Recent studies revealed that the XML encryption used by IBM and Microsoft in web service applications presents certain vulnerabilities that would allow someone to intercept and decrypt the data transmitted between online servers.
According to H Security, researchers at the Ruhr University of Bochum (RUB) in Germany, the ones that made the discovery, plan on publishing the details of their work at an upcoming security conference in Chicago.
The experts, Juraj Somorovsky and Tibor Jager, concluded that e-commerce, public administration and financial institutions are exposed after they managed to crack parts of the encryption.
To accomplish their task, they sent encrypted data containing a modified cipher text to a server. After they've intercepted the packet in the cipher block chaining (CBC) mode and changed its initialization vector, they were able to determine content of the encrypted text.
The process seems to be working only when AES encryption is utilized in the CBC mode, so if an RSA key or X.509 certificates are used for the codification, the attack concept is not effective.
Since the attack was successful in most of the situations they've tested, they concluded that the current standard, the one governed by a W3C recommendation, is not safe any more.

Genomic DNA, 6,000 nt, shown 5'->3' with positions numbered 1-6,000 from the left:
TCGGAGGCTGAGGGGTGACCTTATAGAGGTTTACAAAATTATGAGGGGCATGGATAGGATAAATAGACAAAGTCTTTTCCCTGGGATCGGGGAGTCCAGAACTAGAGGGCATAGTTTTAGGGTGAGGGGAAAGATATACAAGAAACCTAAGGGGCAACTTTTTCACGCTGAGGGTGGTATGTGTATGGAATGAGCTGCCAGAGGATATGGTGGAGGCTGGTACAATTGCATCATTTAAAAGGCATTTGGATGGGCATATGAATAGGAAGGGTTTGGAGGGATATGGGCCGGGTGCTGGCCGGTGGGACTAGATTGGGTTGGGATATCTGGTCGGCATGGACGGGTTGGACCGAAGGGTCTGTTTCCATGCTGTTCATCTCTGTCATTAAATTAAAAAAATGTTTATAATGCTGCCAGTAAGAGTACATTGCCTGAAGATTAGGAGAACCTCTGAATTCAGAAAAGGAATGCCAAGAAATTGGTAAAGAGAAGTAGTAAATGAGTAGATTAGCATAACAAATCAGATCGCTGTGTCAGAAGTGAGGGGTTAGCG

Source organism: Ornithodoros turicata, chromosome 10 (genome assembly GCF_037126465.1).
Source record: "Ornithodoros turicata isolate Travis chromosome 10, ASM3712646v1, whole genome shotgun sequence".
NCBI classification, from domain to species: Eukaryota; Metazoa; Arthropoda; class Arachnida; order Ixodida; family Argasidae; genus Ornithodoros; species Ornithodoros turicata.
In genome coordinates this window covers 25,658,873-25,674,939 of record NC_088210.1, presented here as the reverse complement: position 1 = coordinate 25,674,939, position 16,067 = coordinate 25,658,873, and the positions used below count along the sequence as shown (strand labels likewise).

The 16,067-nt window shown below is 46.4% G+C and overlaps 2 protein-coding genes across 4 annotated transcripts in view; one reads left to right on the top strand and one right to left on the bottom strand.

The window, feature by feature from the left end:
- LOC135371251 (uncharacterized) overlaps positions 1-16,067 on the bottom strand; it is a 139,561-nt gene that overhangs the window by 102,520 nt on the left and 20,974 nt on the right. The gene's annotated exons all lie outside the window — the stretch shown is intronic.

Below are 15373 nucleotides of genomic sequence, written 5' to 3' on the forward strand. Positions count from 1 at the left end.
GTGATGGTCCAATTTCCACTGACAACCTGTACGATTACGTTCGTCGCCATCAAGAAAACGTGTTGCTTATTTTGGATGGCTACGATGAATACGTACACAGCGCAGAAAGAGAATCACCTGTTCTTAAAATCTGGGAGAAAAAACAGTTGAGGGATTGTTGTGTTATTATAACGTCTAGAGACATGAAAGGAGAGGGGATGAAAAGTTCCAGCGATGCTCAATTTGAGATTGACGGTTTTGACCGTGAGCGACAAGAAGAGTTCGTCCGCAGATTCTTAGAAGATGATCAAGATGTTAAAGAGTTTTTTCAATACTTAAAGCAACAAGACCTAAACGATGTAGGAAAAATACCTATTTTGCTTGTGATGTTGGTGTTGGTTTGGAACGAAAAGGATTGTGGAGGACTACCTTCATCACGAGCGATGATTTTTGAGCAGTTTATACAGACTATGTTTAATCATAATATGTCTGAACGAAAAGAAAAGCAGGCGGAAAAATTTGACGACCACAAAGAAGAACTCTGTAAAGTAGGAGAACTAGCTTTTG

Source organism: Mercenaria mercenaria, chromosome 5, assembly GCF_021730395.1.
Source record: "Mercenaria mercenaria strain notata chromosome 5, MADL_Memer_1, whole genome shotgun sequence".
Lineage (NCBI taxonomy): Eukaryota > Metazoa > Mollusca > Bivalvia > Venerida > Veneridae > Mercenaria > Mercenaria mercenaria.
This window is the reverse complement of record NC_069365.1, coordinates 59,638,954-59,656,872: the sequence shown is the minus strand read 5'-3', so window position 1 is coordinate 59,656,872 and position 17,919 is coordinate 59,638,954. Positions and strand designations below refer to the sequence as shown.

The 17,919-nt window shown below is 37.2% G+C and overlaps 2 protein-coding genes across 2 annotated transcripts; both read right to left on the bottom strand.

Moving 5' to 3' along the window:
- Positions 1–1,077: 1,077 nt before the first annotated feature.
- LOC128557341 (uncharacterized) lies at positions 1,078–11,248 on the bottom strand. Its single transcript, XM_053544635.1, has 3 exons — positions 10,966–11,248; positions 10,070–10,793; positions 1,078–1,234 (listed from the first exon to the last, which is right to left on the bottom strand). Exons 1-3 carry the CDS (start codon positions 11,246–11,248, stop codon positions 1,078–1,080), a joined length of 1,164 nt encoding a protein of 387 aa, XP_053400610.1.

Unfortunately, there seems to be no cure for the flaw, the researchers strongly recommending that the standard's technical specifications must be updated accordingly.
The World Wide Web Consortium (W3C), also known as the main international standards organization for WWW, is in charge of formulating technical requirements and guidelines for technologies such as HTML, XHTML or XML. Until now they've accomplished their task well, but now it seems they will have to revise some things in order to keep the online environment a safe place.
Hopefully, those who can mitigate the issue will quickly act on this to avoid any unfortunate situations that might affect individuals and businesses alike.